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Thread: Hydro powering Teensy + screen

  1. #1

    Hydro powering Teensy + screen

    I'm trying to get a project going that involves a Teensy 3.2 running a simple game, displaying on a 2.2" TFT display (this one). The catch - I'd like to make it fully hydro powered (and self contained, i.e., not connected to mains water supply).

    After trying to make my own water mill system I've been experimenting with simple water turbines from amazon like this. They work really well when hooked up to a garden hose, and I've managed to get the teensy up and running the sketch that way. There's plenty of water pressure and I get the voltage/current required. It's pretty hilarious.

    I've since tried to make the water system self contained, using water bottles and piping. I've learned that in order to get the right water pressure I need some pretty serious height, which is also pretty fun.

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    Anyway, with that height the turbine is running nice and fast and giving me a reading of around 9v, though it is pretty shaky of course. When I hook up the Teensy/screen to the turbine using this system the sketch doesn't launch properly. The screen turns on and the LED on the Teensy flickers, but the sketch just doesn't get going. I would guess it's stuck loading the firmware or something.

    My suspicion is that the power supply needs to be cleaned up somehow before sending it to the Teensy. I tried putting in a 7805 voltage regulator but it didn't work (the Teensy didn't turn on at all).

    My questions are: does that suspicion seem correct? Does anyone have tips to do that? I'm imagining that I should put a capacitor across the turbine, probably with a diode? Or am I barking up the wrong tree? It does work when hooked up to the main water supply, so do I just need to generate more pressure?

  2. #2
    Senior Member+ MichaelMeissner's Avatar
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    Nov 2012
    Ayer Massachussetts
    I am a software guy, so this is more of a guess than anything else. I suspect that you probably want to have a battery in between the raw hydro power and the Teensy. The hydro power would recharge the battery and the battery would smooth out the power draw providing enough power when the teensy needs a bit more juice, particularly during startup and to cover over temporary gaps in power supply.

    I would probably want to use a 5v step-up/step-down voltage converter between the hydro power and battery. While a pure step-down converter would be more efficient, I tend to err on not trusting that my power supplies will always produce the voltage they say they will.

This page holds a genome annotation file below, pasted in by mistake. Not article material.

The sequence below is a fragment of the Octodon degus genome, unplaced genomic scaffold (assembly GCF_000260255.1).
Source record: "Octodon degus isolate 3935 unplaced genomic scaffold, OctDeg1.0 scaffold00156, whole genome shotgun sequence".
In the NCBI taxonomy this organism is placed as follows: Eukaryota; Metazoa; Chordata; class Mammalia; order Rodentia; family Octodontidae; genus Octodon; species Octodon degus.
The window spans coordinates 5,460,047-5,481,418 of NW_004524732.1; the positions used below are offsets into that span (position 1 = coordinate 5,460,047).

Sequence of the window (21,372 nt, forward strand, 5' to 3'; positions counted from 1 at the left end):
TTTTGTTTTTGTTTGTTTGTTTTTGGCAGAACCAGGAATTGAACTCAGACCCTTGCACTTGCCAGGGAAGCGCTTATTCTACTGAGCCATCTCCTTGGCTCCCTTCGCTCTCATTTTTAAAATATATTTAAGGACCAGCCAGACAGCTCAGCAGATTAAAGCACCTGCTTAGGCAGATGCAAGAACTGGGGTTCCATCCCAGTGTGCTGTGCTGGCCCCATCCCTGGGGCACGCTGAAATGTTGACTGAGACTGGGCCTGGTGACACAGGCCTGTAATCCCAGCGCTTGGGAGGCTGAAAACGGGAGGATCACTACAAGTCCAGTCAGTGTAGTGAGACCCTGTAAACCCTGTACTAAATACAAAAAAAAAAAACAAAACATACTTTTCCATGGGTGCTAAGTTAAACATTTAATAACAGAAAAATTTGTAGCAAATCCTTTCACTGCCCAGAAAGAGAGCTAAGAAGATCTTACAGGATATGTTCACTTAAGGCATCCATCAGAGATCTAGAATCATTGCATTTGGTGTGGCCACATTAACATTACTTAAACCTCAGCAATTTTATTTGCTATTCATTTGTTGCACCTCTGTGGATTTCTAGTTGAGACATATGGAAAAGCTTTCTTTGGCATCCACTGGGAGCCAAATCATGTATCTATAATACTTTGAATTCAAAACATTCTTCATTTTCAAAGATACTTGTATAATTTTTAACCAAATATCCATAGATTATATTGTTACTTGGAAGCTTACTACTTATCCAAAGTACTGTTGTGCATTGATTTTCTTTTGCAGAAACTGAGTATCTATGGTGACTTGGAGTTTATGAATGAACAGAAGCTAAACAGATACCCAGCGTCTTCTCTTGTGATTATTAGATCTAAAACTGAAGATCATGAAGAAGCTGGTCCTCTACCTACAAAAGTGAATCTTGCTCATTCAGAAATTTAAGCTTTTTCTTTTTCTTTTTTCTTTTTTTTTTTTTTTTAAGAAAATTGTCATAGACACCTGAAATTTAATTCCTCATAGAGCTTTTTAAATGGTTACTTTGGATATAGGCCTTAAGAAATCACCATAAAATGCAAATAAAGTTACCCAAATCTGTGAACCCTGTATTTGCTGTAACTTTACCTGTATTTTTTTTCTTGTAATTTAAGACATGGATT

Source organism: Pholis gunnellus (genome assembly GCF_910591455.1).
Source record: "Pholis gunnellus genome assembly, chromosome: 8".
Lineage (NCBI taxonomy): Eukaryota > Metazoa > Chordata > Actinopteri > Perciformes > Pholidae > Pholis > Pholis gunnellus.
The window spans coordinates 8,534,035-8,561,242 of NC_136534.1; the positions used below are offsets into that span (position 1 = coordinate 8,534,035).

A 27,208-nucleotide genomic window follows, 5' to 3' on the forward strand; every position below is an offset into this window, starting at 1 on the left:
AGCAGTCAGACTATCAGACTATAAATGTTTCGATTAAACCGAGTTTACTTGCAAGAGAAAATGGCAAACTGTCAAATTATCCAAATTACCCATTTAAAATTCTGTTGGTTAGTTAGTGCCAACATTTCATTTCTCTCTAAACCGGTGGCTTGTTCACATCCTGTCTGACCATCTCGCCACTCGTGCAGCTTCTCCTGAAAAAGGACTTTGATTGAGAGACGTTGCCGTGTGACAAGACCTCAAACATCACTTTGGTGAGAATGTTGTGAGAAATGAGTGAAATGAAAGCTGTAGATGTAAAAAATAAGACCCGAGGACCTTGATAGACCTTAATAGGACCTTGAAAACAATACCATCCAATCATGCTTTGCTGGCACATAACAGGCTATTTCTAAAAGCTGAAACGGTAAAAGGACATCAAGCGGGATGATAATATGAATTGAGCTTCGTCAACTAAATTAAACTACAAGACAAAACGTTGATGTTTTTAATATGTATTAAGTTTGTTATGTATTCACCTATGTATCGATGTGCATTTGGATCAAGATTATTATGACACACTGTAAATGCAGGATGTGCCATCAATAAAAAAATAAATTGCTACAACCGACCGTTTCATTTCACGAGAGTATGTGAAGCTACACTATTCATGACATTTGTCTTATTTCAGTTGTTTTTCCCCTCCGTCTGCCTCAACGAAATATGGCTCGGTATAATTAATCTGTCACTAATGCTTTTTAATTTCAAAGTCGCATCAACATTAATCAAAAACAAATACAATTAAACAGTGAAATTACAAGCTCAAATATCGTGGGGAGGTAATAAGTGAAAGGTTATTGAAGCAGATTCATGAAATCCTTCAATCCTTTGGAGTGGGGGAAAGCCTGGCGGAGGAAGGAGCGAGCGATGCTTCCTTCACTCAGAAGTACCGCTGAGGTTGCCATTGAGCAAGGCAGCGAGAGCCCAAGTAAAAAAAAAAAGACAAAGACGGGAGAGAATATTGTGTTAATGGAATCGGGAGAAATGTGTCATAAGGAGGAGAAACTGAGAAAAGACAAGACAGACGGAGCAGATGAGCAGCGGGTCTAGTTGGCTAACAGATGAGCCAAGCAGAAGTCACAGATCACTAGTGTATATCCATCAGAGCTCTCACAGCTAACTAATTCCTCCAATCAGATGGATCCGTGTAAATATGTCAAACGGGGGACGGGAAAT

You would feed this 5v into the battery charger, which then connects to the Teensy. One that comes to mind is this product from Adafruit. There are various other options, but this is fairly simple. You would add a standard USB to micro-B cable to connect from the charger to the Teensy, and when you wanted to program the Teensy, you would just disconnect the USB cable and plug it in the computer. You wouldn't have to worry about cutting the VIN/VUSB connection, providing power blocking diodes, etc. You should be able to solder the output of the voltage regulator to the 5v/ground pins (or convert it to a micro-B usb plug):

    You would need to connect a Li-poly battery. There are many different ones. With the various rules and regulations about batteries, it is probably best to use a distributor in your country:

    I do see solar power setups, so perhaps look those up, and just substitute the hydro power for the solar panels.

  3. #3
    oh yes, I should have mentioned that I'm trying to avoid the battery route. for various reasons I'm hoping to make something that *only* runs when the water is running, and I figured the best way to enforce that is to just use the raw power being generated by the turbine.

    I recognize this is fairly silly, but I'd like to try doing it that way for conceptual reasons more than anything else!

  4. #4
    A bit of an update, on the microscopic chance that anyone wants to attempt this in the future...

    I bought a voltage converter and added this into my circuit - I went for this multipack from Amazon, which appealed to me mainly because of the variable control of the voltage output.

    Long story short, I got it working! It turns out, unsurprisingly, that the screen I was using was drawing much more power than the Teensy. So I've rigged up a circuit where I'm connecting the turbine to the voltage converter, which is set to the lowest amount of voltage output required to get the sketch running on the Teensy (I think this is around 4v, though I haven't checked exactly). However I'm taking the voltage from the turbine *before* it gets to the converter, and sending that to power the screen, via a diode and a 7805 voltage regulator. I don't pretend to understand exactly why this combination works, or even whether it's a correct way of doing it, but it seems to do the job.

    If anyone's interested I can knock up a rough schematic and measure the voltages and so on.

  5. #5
    thanks for your help, Michael! fingers crossed I've worked out a solution now...

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